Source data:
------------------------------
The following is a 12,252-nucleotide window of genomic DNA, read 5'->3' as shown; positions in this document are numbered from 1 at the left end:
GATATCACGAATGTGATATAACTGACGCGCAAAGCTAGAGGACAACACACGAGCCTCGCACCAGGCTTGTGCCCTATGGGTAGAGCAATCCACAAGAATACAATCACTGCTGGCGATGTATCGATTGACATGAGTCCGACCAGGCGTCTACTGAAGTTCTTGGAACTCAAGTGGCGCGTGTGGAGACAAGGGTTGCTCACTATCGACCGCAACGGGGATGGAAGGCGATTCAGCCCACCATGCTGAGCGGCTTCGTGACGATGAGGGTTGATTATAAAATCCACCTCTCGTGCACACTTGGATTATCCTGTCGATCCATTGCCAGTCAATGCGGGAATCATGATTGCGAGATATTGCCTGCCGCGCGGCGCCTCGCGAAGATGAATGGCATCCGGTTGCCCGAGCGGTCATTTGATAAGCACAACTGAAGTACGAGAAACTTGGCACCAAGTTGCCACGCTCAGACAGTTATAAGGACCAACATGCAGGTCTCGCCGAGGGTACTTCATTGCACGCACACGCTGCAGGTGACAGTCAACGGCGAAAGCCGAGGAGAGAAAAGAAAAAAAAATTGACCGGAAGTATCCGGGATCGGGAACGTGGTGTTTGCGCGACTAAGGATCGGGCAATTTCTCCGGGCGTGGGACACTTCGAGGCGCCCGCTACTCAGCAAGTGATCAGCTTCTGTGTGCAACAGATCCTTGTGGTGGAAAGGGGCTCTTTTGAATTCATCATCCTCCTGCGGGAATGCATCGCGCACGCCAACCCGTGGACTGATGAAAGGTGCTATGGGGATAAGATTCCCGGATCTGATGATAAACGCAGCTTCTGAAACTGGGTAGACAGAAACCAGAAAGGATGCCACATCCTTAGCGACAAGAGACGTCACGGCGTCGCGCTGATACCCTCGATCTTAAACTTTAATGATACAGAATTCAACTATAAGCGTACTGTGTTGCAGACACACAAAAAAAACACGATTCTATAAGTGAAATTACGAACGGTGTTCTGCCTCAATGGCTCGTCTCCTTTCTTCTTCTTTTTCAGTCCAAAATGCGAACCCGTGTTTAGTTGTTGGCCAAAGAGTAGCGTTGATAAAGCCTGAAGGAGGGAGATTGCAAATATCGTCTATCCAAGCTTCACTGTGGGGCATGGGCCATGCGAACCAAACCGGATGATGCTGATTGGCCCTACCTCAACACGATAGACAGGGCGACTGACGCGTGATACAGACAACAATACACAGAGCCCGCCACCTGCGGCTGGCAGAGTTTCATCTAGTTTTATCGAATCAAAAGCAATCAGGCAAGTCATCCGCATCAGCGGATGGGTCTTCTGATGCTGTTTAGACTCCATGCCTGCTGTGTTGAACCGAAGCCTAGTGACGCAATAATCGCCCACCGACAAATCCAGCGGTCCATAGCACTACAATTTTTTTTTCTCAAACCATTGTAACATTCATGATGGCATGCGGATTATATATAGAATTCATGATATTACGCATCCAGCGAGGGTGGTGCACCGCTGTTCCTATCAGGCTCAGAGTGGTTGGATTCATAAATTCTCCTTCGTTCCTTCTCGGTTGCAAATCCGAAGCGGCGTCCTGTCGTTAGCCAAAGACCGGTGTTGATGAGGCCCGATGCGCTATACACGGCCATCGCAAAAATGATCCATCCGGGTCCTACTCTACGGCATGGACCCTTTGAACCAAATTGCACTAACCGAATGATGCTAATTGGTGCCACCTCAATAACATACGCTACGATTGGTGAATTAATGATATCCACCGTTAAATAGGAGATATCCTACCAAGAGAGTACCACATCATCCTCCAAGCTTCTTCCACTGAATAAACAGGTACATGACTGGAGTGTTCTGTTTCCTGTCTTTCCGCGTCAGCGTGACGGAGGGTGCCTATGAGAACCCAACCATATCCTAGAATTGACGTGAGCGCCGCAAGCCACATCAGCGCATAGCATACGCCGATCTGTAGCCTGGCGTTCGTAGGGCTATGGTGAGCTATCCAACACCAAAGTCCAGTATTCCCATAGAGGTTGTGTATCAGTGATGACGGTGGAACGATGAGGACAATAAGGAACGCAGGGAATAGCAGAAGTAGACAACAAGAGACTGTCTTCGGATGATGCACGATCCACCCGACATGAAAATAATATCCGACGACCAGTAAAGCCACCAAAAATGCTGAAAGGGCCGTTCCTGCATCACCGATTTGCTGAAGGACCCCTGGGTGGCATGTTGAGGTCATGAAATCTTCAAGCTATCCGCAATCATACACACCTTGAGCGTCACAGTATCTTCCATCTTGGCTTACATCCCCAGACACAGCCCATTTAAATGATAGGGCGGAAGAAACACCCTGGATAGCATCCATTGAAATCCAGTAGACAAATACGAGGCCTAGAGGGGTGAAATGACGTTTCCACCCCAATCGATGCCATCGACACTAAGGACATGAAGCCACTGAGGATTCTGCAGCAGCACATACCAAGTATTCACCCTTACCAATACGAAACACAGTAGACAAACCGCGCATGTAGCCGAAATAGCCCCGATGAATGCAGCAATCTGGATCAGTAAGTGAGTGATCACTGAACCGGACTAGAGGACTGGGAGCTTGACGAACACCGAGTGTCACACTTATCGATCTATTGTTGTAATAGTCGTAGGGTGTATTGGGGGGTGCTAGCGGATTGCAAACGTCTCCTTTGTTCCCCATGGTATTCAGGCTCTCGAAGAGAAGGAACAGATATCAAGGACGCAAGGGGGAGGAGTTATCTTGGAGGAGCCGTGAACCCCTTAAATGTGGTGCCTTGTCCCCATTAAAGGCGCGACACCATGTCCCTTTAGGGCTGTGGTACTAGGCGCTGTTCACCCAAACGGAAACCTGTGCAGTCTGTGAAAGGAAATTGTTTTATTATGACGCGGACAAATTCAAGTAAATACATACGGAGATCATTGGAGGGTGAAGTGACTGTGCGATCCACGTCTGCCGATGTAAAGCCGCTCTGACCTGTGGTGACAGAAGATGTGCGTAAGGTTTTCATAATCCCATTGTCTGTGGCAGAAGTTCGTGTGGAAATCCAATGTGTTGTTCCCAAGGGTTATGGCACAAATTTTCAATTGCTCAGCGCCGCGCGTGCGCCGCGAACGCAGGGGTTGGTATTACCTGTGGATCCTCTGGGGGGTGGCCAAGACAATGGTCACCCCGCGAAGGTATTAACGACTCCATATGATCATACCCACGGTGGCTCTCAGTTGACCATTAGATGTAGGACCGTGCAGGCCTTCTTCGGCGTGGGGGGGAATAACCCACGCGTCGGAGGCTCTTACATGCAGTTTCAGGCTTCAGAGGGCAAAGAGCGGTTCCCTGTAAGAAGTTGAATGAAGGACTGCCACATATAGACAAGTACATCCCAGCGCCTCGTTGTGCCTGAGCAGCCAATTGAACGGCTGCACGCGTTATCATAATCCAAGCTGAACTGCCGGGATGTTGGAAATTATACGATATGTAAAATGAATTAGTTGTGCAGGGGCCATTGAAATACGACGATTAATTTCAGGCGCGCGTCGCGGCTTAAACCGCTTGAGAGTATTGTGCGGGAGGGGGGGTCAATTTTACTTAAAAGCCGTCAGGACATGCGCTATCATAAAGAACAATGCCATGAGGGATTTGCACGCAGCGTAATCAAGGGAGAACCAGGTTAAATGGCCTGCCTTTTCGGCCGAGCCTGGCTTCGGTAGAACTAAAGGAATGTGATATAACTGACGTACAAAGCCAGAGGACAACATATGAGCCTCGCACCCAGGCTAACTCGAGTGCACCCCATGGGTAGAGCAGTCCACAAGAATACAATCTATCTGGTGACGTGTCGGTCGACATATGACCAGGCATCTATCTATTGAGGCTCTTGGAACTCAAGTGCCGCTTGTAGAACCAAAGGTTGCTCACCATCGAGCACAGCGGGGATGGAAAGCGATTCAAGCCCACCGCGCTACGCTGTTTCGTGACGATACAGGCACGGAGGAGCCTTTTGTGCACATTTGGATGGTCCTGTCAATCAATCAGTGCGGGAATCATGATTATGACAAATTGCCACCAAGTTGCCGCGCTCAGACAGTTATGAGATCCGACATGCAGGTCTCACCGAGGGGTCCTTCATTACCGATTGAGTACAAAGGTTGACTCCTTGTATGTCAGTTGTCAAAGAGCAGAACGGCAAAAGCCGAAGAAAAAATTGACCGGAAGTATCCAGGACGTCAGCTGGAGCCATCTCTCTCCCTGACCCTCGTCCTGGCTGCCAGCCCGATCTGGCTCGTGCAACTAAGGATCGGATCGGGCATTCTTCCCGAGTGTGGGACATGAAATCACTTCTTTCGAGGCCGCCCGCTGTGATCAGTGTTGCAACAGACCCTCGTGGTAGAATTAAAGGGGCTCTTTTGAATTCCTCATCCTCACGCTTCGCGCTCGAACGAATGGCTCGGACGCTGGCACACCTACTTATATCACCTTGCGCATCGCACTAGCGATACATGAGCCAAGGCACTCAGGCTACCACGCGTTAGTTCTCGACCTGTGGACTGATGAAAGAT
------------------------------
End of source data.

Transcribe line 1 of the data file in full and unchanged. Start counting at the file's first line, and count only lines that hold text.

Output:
The following is a 12,252-nucleotide window of genomic DNA, read 5'->3' as shown; positions in this document are numbered from 1 at the left end: